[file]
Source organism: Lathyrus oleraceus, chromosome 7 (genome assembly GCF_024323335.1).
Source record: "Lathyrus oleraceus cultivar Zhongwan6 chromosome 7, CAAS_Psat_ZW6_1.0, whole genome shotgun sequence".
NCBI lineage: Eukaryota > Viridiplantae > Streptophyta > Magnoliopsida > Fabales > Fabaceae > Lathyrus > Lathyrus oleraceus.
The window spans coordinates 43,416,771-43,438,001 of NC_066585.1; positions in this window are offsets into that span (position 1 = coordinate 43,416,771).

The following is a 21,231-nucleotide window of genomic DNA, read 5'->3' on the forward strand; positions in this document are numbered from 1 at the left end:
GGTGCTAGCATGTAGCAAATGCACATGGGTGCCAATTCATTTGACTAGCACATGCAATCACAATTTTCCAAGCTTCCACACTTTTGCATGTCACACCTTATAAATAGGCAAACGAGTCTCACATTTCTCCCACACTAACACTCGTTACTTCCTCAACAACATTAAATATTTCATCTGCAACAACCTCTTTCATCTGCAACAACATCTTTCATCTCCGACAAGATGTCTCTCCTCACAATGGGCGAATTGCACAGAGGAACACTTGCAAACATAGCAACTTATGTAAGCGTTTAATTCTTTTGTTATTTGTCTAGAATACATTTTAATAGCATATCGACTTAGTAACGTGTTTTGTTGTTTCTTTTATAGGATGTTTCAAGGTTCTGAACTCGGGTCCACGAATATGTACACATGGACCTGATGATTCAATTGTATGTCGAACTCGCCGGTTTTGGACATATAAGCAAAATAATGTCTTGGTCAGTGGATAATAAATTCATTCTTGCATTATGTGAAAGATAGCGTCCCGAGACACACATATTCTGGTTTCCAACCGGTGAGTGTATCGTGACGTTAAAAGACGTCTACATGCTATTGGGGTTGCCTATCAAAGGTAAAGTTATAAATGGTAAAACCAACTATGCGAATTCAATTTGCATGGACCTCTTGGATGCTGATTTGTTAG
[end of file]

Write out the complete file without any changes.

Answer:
Source organism: Lathyrus oleraceus, chromosome 7 (genome assembly GCF_024323335.1).
Source record: "Lathyrus oleraceus cultivar Zhongwan6 chromosome 7, CAAS_Psat_ZW6_1.0, whole genome shotgun sequence".
NCBI lineage: Eukaryota > Viridiplantae > Streptophyta > Magnoliopsida > Fabales > Fabaceae > Lathyrus > Lathyrus oleraceus.
The window spans coordinates 43,416,771-43,438,001 of NC_066585.1; positions in this window are offsets into that span (position 1 = coordinate 43,416,771).

The following is a 21,231-nucleotide window of genomic DNA, read 5'->3' on the forward strand; positions in this document are numbered from 1 at the left end:
GGTGCTAGCATGTAGCAAATGCACATGGGTGCCAATTCATTTGACTAGCACATGCAATCACAATTTTCCAAGCTTCCACACTTTTGCATGTCACACCTTATAAATAGGCAAACGAGTCTCACATTTCTCCCACACTAACACTCGTTACTTCCTCAACAACATTAAATATTTCATCTGCAACAACCTCTTTCATCTGCAACAACATCTTTCATCTCCGACAAGATGTCTCTCCTCACAATGGGCGAATTGCACAGAGGAACACTTGCAAACATAGCAACTTATGTAAGCGTTTAATTCTTTTGTTATTTGTCTAGAATACATTTTAATAGCATATCGACTTAGTAACGTGTTTTGTTGTTTCTTTTATAGGATGTTTCAAGGTTCTGAACTCGGGTCCACGAATATGTACACATGGACCTGATGATTCAATTGTATGTCGAACTCGCCGGTTTTGGACATATAAGCAAAATAATGTCTTGGTCAGTGGATAATAAATTCATTCTTGCATTATGTGAAAGATAGCGTCCCGAGACACACATATTCTGGTTTCCAACCGGTGAGTGTATCGTGACGTTAAAAGACGTCTACATGCTATTGGGGTTGCCTATCAAAGGTAAAGTTATAAATGGTAAAACCAACTATGCGAATTCAATTTGCATGGACCTCTTGGATGCTGATTTGTTAG